The next shift may well be from Bangladesh to robotic manufacturing operations in Europe and the United States. After all, they do not need a wage and can work without rest. And, of course, they do not complain.

According to companies like Softwear Automation, in the not too distant future, it will work out even cheaper to invest in technology than to hire the workers with the lowest wages on the planet.

The end of low cost manufacturing in Asia?

Countries like Vietnam, Cambodia, Indonesia, Bangladesh and, more recently, Myanmar have been used as the world’s textile sweatshop for decades. “When wages went up in China, companies turned to even cheaper countries with millions of poor people ready to work for a pittance. Around €50, €60 or €70 a month, at the most,” says Eva Kreisler, coordinator of the international Clean Clothes campaign in Spain (Ropa Limpia).

In 2013, the collapse of the Rana Plaza building in Bangladesh drew attention to the consequences of this unstoppable low cost industry. A total of 1,134 textile workers died, buried under the rubble of factories that did not even meet the most basic safety standards.

Some progress has been made since then – such as the Accord on Fire and Building Safety in Bangladesh, signed by over 200 companies, but the abuses and accidents at work are still constant. “Sometimes the conditions are akin to slavery,” insists Kreisler.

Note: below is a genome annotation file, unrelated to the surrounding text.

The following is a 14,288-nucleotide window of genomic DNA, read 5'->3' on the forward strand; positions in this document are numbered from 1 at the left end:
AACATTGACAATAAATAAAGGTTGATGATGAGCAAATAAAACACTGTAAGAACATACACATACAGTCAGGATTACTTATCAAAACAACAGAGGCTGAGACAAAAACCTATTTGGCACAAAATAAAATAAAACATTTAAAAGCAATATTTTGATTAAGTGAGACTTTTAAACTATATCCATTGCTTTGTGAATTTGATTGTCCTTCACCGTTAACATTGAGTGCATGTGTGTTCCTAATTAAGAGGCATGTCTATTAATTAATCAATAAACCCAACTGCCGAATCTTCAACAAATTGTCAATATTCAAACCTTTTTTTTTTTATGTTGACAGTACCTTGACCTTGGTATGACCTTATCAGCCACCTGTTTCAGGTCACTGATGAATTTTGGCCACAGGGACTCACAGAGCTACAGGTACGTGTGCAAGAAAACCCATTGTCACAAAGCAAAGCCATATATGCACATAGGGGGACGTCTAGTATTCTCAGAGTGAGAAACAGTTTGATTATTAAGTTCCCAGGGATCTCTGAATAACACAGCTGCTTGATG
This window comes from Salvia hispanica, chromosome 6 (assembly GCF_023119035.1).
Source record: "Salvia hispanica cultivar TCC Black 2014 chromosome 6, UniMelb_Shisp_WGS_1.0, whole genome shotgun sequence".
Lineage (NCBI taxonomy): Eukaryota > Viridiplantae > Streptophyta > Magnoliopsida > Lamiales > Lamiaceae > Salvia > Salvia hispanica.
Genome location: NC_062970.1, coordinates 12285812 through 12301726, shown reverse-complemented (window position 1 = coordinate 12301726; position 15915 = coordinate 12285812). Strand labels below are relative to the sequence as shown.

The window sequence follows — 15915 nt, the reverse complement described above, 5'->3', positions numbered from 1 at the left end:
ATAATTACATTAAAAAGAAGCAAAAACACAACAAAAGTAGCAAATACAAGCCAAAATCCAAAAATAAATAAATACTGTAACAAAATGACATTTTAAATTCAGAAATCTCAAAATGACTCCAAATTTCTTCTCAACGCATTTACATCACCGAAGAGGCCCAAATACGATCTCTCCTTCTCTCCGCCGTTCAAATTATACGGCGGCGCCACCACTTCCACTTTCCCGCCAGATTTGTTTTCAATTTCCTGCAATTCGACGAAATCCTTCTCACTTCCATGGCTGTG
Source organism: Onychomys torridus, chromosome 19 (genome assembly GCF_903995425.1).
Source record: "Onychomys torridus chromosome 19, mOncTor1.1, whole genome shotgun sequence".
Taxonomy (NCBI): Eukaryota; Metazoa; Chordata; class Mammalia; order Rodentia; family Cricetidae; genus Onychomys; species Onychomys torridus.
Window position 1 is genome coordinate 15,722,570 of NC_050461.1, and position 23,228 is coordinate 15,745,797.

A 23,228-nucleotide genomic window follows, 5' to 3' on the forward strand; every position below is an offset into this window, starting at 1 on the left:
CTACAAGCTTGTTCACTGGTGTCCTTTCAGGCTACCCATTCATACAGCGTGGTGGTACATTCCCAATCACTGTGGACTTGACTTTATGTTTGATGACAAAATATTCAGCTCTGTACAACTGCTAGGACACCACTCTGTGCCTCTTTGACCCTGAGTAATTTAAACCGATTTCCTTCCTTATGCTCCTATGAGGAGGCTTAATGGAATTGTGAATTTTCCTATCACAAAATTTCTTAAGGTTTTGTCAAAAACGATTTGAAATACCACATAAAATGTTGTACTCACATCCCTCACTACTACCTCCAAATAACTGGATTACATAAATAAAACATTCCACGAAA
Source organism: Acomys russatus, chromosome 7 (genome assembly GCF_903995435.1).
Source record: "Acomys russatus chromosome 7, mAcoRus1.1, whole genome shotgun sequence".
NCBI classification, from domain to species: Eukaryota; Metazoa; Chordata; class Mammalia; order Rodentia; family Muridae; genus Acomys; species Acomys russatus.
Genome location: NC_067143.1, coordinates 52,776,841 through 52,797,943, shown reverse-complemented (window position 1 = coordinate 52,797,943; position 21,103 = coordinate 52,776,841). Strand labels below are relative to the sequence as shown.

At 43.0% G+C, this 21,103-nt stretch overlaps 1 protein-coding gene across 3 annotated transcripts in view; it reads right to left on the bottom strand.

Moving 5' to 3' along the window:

The fashion industry has clearly become a vital source of income for this part of the planet. In countries like Cambodia, it accounts for over 80 per cent of all exports. Hence the fear over the arrival of the ‘sewbots’.

According to the International Labour Organization (ILO), over six million jobs in south-east Asia risk being lost to automation. Two-thirds of their jobs could disappear, especially the lowest skilled and most repetitive ones, where people are easier to replace with machines.

The ILO report warns that ‘sewbots’ could be four times more profitable than their human counterparts by 2020. If the overall cost works out lower than offshoring, production could be transferred from factories in places like Ho Chi Minh City (Vietnam) to sites in others like California.

The ILO has already called on Asian countries to take measures to avoid massive unemployment and the very real prospect of a step backward in their development process, recommending they take advantage of the opportunity to change their export-oriented model and to start selling to their own middle classes.